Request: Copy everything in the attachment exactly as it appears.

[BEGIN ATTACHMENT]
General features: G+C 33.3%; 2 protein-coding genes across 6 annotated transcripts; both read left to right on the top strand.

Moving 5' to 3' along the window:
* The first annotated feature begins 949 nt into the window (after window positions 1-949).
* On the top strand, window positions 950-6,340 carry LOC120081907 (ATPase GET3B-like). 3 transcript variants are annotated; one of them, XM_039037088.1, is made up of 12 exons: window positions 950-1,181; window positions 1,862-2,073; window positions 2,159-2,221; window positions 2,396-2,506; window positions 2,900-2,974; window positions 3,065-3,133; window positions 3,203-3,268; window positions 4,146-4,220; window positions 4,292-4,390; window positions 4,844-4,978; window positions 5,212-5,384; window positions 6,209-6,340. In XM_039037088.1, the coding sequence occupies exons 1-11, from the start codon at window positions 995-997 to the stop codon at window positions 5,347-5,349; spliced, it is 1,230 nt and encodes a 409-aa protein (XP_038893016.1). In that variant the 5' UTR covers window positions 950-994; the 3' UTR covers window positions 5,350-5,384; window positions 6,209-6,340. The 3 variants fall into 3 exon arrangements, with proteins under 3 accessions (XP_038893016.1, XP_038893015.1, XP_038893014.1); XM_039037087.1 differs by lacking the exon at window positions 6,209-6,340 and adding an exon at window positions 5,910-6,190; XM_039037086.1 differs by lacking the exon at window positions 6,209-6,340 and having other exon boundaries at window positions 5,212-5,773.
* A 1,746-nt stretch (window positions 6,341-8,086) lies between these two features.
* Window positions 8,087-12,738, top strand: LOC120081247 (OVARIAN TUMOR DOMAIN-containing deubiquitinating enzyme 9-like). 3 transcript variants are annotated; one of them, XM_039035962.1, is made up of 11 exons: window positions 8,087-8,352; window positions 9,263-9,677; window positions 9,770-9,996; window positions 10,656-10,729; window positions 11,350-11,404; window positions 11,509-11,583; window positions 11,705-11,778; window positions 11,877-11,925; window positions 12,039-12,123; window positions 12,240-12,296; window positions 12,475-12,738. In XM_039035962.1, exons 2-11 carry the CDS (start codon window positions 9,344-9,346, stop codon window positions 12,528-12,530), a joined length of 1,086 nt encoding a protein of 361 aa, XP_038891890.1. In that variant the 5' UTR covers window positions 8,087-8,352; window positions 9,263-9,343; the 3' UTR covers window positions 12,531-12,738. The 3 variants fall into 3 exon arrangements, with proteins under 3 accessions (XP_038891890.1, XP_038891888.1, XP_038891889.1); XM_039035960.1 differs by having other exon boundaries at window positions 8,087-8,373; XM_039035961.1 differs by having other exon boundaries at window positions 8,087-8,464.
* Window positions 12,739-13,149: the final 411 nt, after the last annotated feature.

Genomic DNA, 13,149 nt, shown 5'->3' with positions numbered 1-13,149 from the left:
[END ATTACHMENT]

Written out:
General features: G+C 33.3%; 2 protein-coding genes across 6 annotated transcripts; both read left to right on the top strand.

Moving 5' to 3' along the window:
* The first annotated feature begins 949 nt into the window (after window positions 1-949).
* On the top strand, window positions 950-6,340 carry LOC120081907 (ATPase GET3B-like). 3 transcript variants are annotated; one of them, XM_039037088.1, is made up of 12 exons: window positions 950-1,181; window positions 1,862-2,073; window positions 2,159-2,221; window positions 2,396-2,506; window positions 2,900-2,974; window positions 3,065-3,133; window positions 3,203-3,268; window positions 4,146-4,220; window positions 4,292-4,390; window positions 4,844-4,978; window positions 5,212-5,384; window positions 6,209-6,340. In XM_039037088.1, the coding sequence occupies exons 1-11, from the start codon at window positions 995-997 to the stop codon at window positions 5,347-5,349; spliced, it is 1,230 nt and encodes a 409-aa protein (XP_038893016.1). In that variant the 5' UTR covers window positions 950-994; the 3' UTR covers window positions 5,350-5,384; window positions 6,209-6,340. The 3 variants fall into 3 exon arrangements, with proteins under 3 accessions (XP_038893016.1, XP_038893015.1, XP_038893014.1); XM_039037087.1 differs by lacking the exon at window positions 6,209-6,340 and adding an exon at window positions 5,910-6,190; XM_039037086.1 differs by lacking the exon at window positions 6,209-6,340 and having other exon boundaries at window positions 5,212-5,773.
* A 1,746-nt stretch (window positions 6,341-8,086) lies between these two features.
* Window positions 8,087-12,738, top strand: LOC120081247 (OVARIAN TUMOR DOMAIN-containing deubiquitinating enzyme 9-like). 3 transcript variants are annotated; one of them, XM_039035962.1, is made up of 11 exons: window positions 8,087-8,352; window positions 9,263-9,677; window positions 9,770-9,996; window positions 10,656-10,729; window positions 11,350-11,404; window positions 11,509-11,583; window positions 11,705-11,778; window positions 11,877-11,925; window positions 12,039-12,123; window positions 12,240-12,296; window positions 12,475-12,738. In XM_039035962.1, exons 2-11 carry the CDS (start codon window positions 9,344-9,346, stop codon window positions 12,528-12,530), a joined length of 1,086 nt encoding a protein of 361 aa, XP_038891890.1. In that variant the 5' UTR covers window positions 8,087-8,352; window positions 9,263-9,343; the 3' UTR covers window positions 12,531-12,738. The 3 variants fall into 3 exon arrangements, with proteins under 3 accessions (XP_038891890.1, XP_038891888.1, XP_038891889.1); XM_039035960.1 differs by having other exon boundaries at window positions 8,087-8,373; XM_039035961.1 differs by having other exon boundaries at window positions 8,087-8,464.
* Window positions 12,739-13,149: the final 411 nt, after the last annotated feature.

Genomic DNA, 13,149 nt, shown 5'->3' with positions numbered 1-13,149 from the left: